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Lymph Vessels of Lower Limb (Left)
Lymphoid System

Lymph Vessels of Lower Limb (Left)

Vasa lymphatica membri inferioris

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The lymph vessels of the lower limb form a drainage system parallel to the blood vessels. The lymph vessels are responsible for removing cellular debris and draining interstitial (or extracellular) fluid that has escaped from the cardiovascular system and returning it to the venous system.

Lymphatic drainage of the lower limb can be categorized into superficial (subcutaneous) and deep systems. The superficial system includes the superficial inguinal lymph vessels, as well as the anteromedial and posterolateral lymph bundles. The anteromedial superficial lymph vessels of the lower limb are the major collectors of the lower limb. They drain all regions of the lower limb, except for the lateral border of the foot and a narrow strip along the posterior leg, directly to the superficial inguinal lymph nodes. The posterolateral superficial lymph vessels, on the other hand, drains lymph from the lateral border of the foot and the posterior leg and accompany the small saphenous vein. These vessels drain into the superficial popliteal nodes, which send lymph to the deep popliteal nodes and directly to the deep inguinal lymph nodes (Schünke et al., 2006).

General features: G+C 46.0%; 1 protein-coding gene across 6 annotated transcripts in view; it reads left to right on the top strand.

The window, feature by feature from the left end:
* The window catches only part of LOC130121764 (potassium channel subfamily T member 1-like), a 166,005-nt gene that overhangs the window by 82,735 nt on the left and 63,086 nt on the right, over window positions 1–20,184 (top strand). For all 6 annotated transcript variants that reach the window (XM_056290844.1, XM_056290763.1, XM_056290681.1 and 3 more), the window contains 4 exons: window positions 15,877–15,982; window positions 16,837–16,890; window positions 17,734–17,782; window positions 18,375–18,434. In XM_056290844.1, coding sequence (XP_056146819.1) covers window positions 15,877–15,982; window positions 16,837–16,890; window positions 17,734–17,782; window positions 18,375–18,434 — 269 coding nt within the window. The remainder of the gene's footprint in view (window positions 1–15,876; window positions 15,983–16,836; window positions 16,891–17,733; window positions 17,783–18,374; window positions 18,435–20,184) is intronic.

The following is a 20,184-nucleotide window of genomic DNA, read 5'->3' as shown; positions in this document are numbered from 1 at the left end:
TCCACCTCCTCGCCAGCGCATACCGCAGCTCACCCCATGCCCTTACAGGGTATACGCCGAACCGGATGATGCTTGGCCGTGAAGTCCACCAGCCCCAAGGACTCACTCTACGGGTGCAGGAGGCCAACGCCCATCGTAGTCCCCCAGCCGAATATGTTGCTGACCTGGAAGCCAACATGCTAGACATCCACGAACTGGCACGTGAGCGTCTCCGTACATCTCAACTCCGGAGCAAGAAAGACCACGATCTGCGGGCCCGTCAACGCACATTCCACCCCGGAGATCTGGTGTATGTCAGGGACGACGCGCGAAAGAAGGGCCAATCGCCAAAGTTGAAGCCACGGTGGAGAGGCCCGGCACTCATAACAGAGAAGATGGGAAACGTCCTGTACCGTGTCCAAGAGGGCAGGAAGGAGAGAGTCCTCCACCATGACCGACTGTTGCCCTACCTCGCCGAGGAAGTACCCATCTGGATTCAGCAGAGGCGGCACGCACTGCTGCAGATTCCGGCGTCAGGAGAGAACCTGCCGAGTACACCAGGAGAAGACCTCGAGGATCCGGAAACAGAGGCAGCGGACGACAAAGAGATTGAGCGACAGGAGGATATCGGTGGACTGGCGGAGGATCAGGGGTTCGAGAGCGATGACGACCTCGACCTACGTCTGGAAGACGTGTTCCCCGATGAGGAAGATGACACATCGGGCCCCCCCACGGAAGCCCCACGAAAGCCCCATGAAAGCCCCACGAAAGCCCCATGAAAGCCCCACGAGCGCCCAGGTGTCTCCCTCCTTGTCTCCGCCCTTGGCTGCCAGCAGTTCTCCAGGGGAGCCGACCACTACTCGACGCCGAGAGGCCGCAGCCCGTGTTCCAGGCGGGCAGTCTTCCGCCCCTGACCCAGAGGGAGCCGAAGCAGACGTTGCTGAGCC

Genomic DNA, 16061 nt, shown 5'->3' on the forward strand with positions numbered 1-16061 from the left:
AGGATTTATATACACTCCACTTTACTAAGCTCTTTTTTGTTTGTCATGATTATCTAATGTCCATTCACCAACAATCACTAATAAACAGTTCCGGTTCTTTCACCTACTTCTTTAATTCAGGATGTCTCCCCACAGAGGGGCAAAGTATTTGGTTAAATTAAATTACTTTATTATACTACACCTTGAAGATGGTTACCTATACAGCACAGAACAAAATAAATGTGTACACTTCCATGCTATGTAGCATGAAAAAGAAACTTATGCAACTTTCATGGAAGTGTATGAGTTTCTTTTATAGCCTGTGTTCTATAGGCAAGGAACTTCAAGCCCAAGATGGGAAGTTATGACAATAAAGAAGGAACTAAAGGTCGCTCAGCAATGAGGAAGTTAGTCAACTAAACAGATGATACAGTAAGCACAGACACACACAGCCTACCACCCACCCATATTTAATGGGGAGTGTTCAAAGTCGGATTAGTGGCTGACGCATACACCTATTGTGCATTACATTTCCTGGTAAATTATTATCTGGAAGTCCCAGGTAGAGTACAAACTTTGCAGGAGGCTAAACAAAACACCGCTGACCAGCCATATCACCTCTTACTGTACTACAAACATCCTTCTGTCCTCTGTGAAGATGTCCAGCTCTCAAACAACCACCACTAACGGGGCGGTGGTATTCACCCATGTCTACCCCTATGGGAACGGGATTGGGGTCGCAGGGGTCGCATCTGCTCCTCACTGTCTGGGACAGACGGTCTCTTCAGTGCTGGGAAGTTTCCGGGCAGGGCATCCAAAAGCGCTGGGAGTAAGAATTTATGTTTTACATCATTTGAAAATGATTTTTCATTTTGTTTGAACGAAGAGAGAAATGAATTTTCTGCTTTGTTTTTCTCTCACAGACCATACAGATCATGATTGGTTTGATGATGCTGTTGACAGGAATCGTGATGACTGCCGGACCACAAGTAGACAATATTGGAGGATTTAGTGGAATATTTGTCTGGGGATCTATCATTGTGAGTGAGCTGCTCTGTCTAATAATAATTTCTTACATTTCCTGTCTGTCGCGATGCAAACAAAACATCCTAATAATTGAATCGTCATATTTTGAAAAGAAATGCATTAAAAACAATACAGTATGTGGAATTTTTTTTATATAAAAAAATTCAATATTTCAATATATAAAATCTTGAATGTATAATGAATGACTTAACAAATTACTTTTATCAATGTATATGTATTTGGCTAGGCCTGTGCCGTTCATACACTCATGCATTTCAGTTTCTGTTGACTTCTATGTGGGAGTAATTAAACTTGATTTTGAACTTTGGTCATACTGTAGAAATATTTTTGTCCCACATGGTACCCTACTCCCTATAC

The deep system drains lymph from the muscles and joints via the deep inguinal and deep popliteal lymph vessels.

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Schünke, M., Ross, L. M., Schulte, E., Lamperti, E. D., Schumacher, U., Rude, J., Voll, M., Telger, T. C. and Wesker, K. (2006) Thieme Atlas of Anatomy: General Anatomy and Musculoskeletal System. Thieme Atlas of Anatomy: Thieme.

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Lymphatic Vessel

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Lymphatic vessels are thin-walled, endothelial-lined channels that originate near the capillary beds and serve as a drainage system for returning interstitial tissue fluid and inflammatory cells to the blood.

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